For all the speculation as to why BlackBerry has failed to keep up with the best smartphones, one thing is certain – it should have done so, so much better. It’s too late for it to assume the throne once more, the throne it sat on back in the days when everyone was bashing out emails on a BlackBerry Bold.
Now, after the company tried to change tact with the square Passport and the high-end Priv, it has released the DTEK50. It’s a mid-range (in terms of specs and price) Android handset with no physical keyboard and a penchant for security. Surely this is something the company should have done several years ago?
The DTEK50 is quite plain looking, and bears a close resemblance to Alcatel’s Idol 4. This shows the design sacrifices BlackBerry has had to make, to the point of sharing designs with other manufacturers, to produce what is in essence a mid-range, stock Android smartphone. Having said that, the DTEK50 is good looking, if in a strictly business-like way.
It’s pleasant to use and hold, with metallic edges, though it’s not quite heavy enough to have the familiar reassuring heft of flagship devices, and the back is a rubberised crosshatch. This stops the DTEK50 slipping out of your hand, though it doesn’t scream high quality. It is practical, though.
It measures 147x72.5x7.4mm and weighs just 135g. With a 5.2in screen it’s right on the edge of easy onehanded use. If you’ve got smaller hands you’ll struggle still though.
It’s charged over Micro-USB, and a fast charger is supplied in the box, which is great to see because it works very well. Slightly confusingly, the power button is on the top left edge, while the silver button on the right edge where you’d expect it to be is a ‘convenience’ key. You can assign one of a number of uses to this button to launch an app or command of your choice. We used it to open the camera app as there’s no camera button. The camera itself is 13Mp with single LED flash, while the front facing camera is a respectable 8Mp.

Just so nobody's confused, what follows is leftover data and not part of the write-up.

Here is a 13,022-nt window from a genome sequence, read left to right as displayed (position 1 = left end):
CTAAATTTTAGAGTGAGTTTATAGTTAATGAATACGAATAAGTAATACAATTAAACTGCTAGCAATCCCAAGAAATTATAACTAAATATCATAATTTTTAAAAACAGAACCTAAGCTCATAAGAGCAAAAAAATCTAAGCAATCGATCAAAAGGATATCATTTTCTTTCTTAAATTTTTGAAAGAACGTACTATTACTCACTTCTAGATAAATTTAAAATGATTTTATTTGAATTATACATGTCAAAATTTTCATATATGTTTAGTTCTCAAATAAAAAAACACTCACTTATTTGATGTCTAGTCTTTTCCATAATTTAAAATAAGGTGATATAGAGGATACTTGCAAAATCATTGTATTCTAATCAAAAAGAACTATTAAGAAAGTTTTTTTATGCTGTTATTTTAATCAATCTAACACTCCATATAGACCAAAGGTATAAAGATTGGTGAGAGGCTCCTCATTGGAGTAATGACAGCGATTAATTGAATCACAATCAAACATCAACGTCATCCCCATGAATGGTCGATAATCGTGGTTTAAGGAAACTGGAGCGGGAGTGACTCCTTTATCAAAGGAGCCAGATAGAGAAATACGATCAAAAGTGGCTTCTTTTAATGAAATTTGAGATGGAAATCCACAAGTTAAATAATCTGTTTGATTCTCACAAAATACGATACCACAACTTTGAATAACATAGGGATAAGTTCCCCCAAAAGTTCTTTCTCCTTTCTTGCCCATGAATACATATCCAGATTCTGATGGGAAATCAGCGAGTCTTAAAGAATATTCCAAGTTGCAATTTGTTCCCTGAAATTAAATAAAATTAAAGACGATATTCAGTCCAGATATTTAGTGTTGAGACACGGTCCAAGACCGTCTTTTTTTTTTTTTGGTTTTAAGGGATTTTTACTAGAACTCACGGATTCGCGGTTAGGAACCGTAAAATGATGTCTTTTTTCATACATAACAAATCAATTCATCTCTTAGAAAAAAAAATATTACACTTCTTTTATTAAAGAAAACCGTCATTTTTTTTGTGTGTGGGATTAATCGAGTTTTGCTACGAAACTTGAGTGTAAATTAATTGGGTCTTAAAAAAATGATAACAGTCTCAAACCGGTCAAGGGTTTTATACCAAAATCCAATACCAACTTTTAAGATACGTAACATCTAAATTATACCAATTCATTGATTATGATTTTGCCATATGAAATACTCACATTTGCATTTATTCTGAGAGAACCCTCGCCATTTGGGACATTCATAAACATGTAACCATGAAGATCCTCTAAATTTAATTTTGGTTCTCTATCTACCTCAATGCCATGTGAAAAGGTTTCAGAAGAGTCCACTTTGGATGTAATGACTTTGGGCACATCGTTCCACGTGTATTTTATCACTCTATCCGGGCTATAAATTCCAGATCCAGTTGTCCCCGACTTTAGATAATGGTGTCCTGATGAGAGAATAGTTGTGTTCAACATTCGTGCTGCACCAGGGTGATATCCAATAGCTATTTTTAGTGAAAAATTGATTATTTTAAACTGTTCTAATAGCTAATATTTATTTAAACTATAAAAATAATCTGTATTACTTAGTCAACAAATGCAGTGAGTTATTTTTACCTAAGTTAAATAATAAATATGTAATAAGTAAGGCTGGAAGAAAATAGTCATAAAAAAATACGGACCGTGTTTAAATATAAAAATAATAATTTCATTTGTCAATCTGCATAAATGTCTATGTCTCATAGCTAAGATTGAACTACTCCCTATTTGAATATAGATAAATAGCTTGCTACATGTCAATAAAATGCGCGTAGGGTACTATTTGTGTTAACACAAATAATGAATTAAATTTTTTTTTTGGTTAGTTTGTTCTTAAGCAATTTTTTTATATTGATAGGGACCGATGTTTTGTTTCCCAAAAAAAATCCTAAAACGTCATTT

The right-side edge of the DTEK50 also has a volume rocker, and there’s a 3.5mm headphone jack on the top. So far, so normal. Like we said, it’s not unattractive, but there’s no escaping that this is not a very exciting phone to look at or to hold.
Things picked up a bit after our first impressions though, when we turned the DTEK50 on. It’s a shame that the casing is a bit dull because the specs are actually quite good. The phone has a 5.2in full HD display with a resolution of 1920x1080. Colour reproduction is solid, and videos display surprisingly well. The glass is supposedly scratch and smudge resistant, but the latter is impossible on smartphones at the moment. Expect fingerprints.
The speaker grills at the top and bottom of the screen are welcome; not only is the design subtle but it means that for video viewing you have two front-facing speakers that are pleasingly decent. For those Netflix sessions you’ll still want headphones, though.
With mid-range price comes mid-range processing power. The DTEK50 has a Qualcomm Snapdragon 617 powering it, but in everyday use it zips along very nicely. For web viewing, social media, email and the like it is not noticeably slower than many flagship Android devices. Once you put it under some pressure (multiple app jumping, graphically intense gaming), then it starts sweating a bit, with occasional screen freezes and lag.
What is great to see, and probably helps with the speedy dayto-day performance, is 3GB RAM. This is more than the 2GB in Apple’s flagship iPhone 6s – this doesn’t mean the DTEK50 is as good at multitasking as that phone, but goes to show that if a manufacturer finely balances the processor and RAM specs it can achieve above average performance. That is the case here.
So it is frustrating that our usual methods of benchmarking simply wouldn’t work on the DTEK50. Both Geekbench 3 and GFXBench refused to connect to their respective